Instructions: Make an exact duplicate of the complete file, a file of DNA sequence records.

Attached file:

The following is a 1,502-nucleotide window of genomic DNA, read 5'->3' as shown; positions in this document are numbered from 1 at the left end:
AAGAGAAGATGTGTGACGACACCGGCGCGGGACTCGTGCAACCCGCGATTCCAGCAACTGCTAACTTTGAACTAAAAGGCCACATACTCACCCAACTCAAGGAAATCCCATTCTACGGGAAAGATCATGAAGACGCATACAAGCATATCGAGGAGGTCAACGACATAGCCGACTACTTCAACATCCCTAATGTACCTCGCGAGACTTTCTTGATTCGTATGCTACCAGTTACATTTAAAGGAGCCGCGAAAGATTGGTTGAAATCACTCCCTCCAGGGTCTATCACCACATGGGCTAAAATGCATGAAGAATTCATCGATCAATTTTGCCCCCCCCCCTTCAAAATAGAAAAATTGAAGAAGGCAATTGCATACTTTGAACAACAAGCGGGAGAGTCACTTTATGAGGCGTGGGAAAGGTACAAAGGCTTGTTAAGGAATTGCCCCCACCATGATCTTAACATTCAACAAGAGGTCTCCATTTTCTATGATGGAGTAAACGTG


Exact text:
The following is a 1,502-nucleotide window of genomic DNA, read 5'->3' as shown; positions in this document are numbered from 1 at the left end:
AAGAGAAGATGTGTGACGACACCGGCGCGGGACTCGTGCAACCCGCGATTCCAGCAACTGCTAACTTTGAACTAAAAGGCCACATACTCACCCAACTCAAGGAAATCCCATTCTACGGGAAAGATCATGAAGACGCATACAAGCATATCGAGGAGGTCAACGACATAGCCGACTACTTCAACATCCCTAATGTACCTCGCGAGACTTTCTTGATTCGTATGCTACCAGTTACATTTAAAGGAGCCGCGAAAGATTGGTTGAAATCACTCCCTCCAGGGTCTATCACCACATGGGCTAAAATGCATGAAGAATTCATCGATCAATTTTGCCCCCCCCCCTTCAAAATAGAAAAATTGAAGAAGGCAATTGCATACTTTGAACAACAAGCGGGAGAGTCACTTTATGAGGCGTGGGAAAGGTACAAAGGCTTGTTAAGGAATTGCCCCCACCATGATCTTAACATTCAACAAGAGGTCTCCATTTTCTATGATGGAGTAAACGTG